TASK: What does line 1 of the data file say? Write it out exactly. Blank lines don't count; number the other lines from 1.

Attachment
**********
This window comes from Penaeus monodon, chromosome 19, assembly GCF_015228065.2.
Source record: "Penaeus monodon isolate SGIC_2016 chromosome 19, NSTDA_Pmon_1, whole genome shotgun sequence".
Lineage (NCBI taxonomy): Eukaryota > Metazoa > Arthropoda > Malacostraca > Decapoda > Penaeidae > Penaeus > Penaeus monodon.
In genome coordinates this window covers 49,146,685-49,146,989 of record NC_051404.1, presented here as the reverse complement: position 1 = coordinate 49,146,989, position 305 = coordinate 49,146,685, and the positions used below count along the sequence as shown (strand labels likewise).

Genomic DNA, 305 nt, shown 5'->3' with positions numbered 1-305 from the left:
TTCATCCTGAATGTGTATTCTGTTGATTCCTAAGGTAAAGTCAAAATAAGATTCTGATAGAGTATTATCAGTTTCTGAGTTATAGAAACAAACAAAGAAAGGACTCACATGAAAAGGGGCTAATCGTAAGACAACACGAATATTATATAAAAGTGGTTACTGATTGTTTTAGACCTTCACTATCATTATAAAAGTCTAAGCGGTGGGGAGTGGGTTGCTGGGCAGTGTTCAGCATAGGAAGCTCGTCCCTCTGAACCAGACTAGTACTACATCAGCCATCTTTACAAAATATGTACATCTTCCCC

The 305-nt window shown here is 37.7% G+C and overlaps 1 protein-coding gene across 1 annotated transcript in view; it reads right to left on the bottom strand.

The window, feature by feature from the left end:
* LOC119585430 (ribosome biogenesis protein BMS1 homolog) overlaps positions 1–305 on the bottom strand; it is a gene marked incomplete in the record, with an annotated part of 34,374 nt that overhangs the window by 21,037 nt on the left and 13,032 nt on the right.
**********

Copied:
This window comes from Penaeus monodon, chromosome 19, assembly GCF_015228065.2.